This passage seems like an odd selection for Christ the King Sunday. Shouldn’t it be part of the readings leading up to Easter. Well yes it should and often is. What has it to do with Christ the King Sunday?
You might remember that the inscription above Jesus’ head said, “This is the King of the Jews.” This was not intended as a statement of fact but sarcasm. It was an act of public shaming for the entire Jewish people. Roman soldiers mocked Jesus; Jerusalem leaders ridiculed him. Jesus wasn’t a “king” in the traditional sense. Just to refresh your memories. The chapter begins with a series of trials, in which Jesus appeared before Pilate, then Herod, and, finally, Pilate again. All the trials proved that Jesus was innocent. The crowds and the Church leadership persisted. Pilate gave in and Jesus was sentenced to death.
Crucifixion was the Romans favourite form of execution. It was a public shaming. Rather like hanging in this country in the middle ages right through to Victorian times. To add insult to injury Jesus was executed between two criminals. The criminals argued over who Jesus was. That disagreement may be the most revealing part the story. In today’s account, only one criminal continued to ridicule Jesus. Taunting him about being the Messiah. “Save yourself and us!” His request, of course, was as selfish as his life probably had been. “Don’t just save yourself; save us as well.” I can understand the attempt to use Jesus’ power as a useful resource for personal gain. Jesus’ response was to say nothing.
The second criminal took a different tack. He recognised the distinction between what they had been guilty of and the innocence of Jesus. He said, “this man has done nothing wrong”
Luke differs from the other Gospel writers in stressing that Jesus was innocent. Pilate found no grounds for the sentence of death. Herod agreed with him. Only the one unnamed criminal recognised the true identity of Jesus as the messiah. “Remember me when you come into your kingdom” he said. Jesus replied, “today, you will be with me in Paradise” It’s thought that those are the only truly authentic words spoken by Jesus in this passage. Significant words that acknowledge Jesus’ real identity.
Whatever else might be the meaning of the crucifixion in the first-century, crucifixion was a public performance in order to produce a public shaming. Even Jesus’ clothes were considered disposable. They were distributed by a raffle. Rome took every chance of annoying the Church authorities by putting over Jesus’ head that famous inscription “This is the King of the Jews.” The Romans were organising a public performance. This was their show and if they could embarrass the Jews they were going to enjoy the spectacle even more.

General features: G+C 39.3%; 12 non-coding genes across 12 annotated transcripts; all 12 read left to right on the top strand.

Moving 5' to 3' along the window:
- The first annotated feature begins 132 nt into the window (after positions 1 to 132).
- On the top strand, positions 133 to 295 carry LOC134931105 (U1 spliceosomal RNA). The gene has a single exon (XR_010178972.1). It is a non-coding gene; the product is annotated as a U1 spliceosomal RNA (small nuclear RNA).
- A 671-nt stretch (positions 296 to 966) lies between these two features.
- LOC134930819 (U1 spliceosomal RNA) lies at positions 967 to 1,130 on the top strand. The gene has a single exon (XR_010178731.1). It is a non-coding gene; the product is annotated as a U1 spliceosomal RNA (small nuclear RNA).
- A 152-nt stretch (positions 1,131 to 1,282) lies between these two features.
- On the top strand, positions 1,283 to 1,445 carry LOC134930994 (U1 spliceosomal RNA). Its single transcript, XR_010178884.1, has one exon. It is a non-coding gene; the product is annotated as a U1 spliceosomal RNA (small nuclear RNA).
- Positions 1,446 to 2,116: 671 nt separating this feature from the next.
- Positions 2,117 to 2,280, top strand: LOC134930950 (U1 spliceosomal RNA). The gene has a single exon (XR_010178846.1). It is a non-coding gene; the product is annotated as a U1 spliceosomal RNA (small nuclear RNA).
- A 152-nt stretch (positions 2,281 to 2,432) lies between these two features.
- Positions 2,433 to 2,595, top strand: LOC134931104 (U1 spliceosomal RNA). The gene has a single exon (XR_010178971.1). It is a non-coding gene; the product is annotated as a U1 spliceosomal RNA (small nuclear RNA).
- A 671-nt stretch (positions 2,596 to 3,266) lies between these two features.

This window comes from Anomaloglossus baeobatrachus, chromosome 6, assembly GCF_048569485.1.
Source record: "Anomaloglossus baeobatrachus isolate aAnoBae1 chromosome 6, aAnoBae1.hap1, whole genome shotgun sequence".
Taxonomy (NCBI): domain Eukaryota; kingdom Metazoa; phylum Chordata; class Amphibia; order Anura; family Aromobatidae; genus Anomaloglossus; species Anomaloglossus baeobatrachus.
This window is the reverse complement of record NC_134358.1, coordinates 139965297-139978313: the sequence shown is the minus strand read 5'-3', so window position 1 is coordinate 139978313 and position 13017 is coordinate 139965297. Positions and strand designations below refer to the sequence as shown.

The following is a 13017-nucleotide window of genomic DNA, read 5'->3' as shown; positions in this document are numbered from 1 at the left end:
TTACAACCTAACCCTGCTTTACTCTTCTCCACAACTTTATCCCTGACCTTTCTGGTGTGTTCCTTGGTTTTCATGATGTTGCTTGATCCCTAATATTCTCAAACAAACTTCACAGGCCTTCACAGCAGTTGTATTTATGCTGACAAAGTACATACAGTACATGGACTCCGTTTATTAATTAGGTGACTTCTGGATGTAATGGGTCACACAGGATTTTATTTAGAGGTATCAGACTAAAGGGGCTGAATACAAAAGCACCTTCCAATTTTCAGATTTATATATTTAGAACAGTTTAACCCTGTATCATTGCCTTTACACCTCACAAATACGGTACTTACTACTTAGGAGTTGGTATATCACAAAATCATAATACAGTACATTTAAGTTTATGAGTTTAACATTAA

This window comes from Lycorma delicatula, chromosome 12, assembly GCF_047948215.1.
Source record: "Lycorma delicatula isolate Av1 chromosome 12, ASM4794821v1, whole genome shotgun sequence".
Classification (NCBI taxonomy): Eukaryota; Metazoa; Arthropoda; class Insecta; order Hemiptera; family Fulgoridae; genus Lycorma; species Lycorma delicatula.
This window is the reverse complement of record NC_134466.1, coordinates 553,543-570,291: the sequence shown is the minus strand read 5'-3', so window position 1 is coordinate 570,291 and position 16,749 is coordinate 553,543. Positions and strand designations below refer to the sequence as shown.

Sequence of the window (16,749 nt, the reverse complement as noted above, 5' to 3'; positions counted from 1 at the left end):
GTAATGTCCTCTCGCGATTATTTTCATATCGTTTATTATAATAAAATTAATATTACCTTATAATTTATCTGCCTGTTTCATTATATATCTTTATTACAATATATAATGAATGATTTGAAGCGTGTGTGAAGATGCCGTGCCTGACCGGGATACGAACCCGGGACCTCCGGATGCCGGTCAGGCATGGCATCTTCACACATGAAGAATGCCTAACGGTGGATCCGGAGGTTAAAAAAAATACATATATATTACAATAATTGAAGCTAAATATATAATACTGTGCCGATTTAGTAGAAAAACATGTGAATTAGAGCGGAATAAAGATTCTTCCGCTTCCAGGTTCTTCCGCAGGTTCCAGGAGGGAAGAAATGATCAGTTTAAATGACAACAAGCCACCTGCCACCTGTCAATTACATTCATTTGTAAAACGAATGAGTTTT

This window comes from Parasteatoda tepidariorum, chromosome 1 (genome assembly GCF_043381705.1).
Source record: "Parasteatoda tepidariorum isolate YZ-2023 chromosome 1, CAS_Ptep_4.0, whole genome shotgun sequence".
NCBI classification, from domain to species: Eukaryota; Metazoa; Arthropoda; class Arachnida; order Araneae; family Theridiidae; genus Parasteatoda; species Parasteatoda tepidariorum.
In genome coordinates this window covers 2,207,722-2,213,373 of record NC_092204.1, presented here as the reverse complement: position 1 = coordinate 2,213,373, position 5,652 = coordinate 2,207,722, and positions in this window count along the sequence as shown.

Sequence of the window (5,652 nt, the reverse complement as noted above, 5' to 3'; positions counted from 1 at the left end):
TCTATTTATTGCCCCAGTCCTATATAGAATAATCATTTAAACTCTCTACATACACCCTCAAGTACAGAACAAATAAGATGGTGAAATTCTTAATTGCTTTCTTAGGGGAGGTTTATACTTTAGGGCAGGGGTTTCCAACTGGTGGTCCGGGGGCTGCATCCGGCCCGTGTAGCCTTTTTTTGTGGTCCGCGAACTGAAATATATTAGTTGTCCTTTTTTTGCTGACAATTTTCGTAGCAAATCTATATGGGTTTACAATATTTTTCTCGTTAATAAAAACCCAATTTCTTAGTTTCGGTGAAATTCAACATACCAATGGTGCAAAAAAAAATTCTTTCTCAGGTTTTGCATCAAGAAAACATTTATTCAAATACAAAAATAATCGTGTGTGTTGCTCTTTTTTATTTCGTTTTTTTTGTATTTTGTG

What is interesting about this account in Luke is that there is no reference to blood and gore.
It was not about “blood” despite how the medieval church and that awful film of 2004, The Passion of Christ, imagined the scene. Although Jesus received sufficient abuse throughout the trials, Luke concentrated his story and our attention on the public shaming rather than the individual brutality he would have certainly received.
Perhaps, after all, this is the best passage for Christ the King Sunday. It is a story of the crucified Christ. It is the story of how Rome treated notable people with a public performance of humiliation. Crucifying Jesus between two common criminals was part of that humiliation
What they did not realise was that their action had the opposite effect.
Only those on the edge of the situation actually recognised who Jesus really was. Those people who were considered of less importance. A criminal, rightfully condemned, recognised Jesus’ innocence and begged for mercy. A Roman centurion acknowledged the truth, of what appeared to be a loss, as a victory.
It is a story in which the meaning of Messiah is questioned. It is a story in which Christians throughout the ages have made the same mistake and are still making. Making Jesus into something he never claimed to be. We should ask the question, “What kind of king is this?”
A man who never claimed to be a king. In fact, his whole life showed the opposite. He lived a life of humility. His attitude and actions were driven by love. Love for God and love for the common man.
Given the sort of person that Jesus was leads us to ask a very important question. What kind of church should we be? Does Jesus’ way of life speak to our contemporary situation in a new way? Perhaps the two criminals crucified with Jesus represent two “groups” of people. One, the group containing those who side with the powerful against the innocent. Complaining about those who find it necessary to claim benefits in order to live. Denying seekers of asylum the right to do so. The other group who side with the innocent ones treating them with dignity and as people of worth. Which group would Jesus be in and would you follow him?